Higher consumer demand for New Zealand wines has continued to put pressure on land space and some producers believe Marlborough will be fully planted in as little as five years.

Yealands Estate in Marlborough

Winemakers and grape growers are running out of space in Marlborough, famous for Sauvignon Blanc and which constitutes around three quarters of New Zealand’s wine production.

Vineyard prices in the region were last year rising at more than 10% year-on-year, according to estate agency Knight Frank.

Demand for vineyard space is being fuelled by rising exports of New Zealand wine, which hit NZ$1.3bn annually last year and could rise to $1.5bn in 2015 buoyed by a record 2014 harvest, according to trade body New Zealand Winegrowers (NZWG).

‘In five to 10 years, Marlborough will be fully planted,’ said Philip Gregan, chief executive of NZWG. ‘It’s something we are going to have to live with,’ he told Decanter.com at a tasting in London.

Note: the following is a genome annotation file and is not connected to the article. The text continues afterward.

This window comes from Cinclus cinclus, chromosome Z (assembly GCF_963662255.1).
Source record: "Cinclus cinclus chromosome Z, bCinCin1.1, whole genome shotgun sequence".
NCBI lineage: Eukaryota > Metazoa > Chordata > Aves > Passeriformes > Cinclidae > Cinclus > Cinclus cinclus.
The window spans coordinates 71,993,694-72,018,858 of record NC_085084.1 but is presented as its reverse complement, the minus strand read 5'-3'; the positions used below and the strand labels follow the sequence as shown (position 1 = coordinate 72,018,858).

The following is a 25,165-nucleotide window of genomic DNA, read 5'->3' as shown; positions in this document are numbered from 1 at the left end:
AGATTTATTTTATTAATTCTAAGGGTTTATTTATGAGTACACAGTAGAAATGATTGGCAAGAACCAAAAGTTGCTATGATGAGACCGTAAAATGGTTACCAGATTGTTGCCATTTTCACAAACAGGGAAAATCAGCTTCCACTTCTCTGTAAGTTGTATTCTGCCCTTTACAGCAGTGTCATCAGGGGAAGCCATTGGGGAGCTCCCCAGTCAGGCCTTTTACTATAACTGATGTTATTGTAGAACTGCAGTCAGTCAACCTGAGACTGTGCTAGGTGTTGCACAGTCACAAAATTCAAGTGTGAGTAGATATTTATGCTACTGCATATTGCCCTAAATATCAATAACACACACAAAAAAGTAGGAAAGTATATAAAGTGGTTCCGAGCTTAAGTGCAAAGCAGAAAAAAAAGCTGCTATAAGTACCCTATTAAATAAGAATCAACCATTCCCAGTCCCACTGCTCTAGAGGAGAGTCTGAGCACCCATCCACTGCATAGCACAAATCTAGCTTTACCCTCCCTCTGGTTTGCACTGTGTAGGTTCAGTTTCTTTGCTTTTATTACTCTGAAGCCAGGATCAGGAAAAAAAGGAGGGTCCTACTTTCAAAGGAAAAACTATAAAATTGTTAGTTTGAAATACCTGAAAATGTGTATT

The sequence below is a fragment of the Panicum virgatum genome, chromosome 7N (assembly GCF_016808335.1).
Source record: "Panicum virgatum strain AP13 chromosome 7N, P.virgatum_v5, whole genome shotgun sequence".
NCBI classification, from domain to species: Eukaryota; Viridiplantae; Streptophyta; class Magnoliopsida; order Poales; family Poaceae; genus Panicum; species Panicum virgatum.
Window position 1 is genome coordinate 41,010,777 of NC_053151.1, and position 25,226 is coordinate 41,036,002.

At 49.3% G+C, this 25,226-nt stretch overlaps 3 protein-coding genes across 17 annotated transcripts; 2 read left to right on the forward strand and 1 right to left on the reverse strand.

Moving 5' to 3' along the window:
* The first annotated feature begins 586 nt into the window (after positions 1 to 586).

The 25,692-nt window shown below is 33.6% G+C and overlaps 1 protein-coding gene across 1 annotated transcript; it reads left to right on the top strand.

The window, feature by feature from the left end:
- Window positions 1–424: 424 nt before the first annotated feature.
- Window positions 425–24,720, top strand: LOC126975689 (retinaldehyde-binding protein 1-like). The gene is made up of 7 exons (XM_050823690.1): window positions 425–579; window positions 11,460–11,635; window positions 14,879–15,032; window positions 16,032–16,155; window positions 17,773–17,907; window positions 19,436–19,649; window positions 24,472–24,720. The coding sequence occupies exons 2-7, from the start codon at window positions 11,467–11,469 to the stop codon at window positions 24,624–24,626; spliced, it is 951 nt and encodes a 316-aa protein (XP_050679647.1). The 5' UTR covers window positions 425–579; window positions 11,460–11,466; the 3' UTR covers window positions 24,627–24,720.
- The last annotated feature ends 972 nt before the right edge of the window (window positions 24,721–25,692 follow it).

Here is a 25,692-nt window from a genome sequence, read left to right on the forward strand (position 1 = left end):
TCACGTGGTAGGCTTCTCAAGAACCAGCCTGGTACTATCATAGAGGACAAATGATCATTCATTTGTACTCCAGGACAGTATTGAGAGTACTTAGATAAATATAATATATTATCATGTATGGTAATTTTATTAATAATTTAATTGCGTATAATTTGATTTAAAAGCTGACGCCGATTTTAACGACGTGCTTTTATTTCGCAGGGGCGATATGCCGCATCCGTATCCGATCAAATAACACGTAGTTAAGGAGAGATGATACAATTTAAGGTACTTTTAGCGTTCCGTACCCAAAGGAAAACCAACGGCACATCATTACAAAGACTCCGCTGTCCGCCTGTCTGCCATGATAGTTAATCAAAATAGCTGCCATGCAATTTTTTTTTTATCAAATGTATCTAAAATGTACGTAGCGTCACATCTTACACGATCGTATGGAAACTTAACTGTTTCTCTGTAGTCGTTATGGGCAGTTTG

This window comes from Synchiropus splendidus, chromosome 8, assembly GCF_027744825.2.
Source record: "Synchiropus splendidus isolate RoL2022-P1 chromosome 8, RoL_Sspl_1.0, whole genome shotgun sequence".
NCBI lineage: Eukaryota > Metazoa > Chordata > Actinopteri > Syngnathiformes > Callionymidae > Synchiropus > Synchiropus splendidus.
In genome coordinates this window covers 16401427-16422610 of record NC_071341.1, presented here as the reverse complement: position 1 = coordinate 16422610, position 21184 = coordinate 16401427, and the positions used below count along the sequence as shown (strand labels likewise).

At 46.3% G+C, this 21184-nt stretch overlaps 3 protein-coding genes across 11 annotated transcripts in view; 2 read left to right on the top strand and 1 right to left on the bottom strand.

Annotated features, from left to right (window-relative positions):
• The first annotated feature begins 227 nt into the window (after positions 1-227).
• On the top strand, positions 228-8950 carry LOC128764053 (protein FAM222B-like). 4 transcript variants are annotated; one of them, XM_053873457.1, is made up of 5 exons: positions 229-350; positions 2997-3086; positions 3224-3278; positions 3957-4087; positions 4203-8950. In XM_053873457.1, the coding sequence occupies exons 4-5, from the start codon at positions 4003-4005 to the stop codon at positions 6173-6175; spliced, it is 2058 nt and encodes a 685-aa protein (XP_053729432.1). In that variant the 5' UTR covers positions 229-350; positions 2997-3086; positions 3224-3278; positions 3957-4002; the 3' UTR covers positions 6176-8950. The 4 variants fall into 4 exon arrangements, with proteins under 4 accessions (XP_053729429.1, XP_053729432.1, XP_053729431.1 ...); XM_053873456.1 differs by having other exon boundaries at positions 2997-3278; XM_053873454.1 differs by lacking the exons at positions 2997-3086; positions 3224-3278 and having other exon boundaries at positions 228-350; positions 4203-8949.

‘We think it will be sooner than that,’ said Simon Kelly, head of European sales for Yealands, which announced before Christmas that was seeking outside funding to buy more land.

‘There’s not a lot of suitable land left in Marlborough. People are planting on the borders [of the region], but they’re places where they risk getting frost problems.’

Marlborough had around 23,200 hectares of vineyard in 2013. Pernod Ricard’s chief winemaker for Brancott Estate, Patrick Materman, previously estimated the region could accommodate a maximum 26,000ha.

Marlborough is the not the only region set to get more vineyards, according to Gregan. He said there are set to be ‘significant’ plantings in Hawke’s Bay in the next few years.

Hawke’s Bay, which had 5,100ha planted in 2013, saw the second highest vineyard estate price rises in the world on the Knight Frank index, which tracked year-on-year prices up to June 2014. Prices were up by almost 18% on average.

Gregan said that the US on course to become New Zealand’s biggest export market in 2015, ahead of nearby Australia and the UK.

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Written by Chris Mercer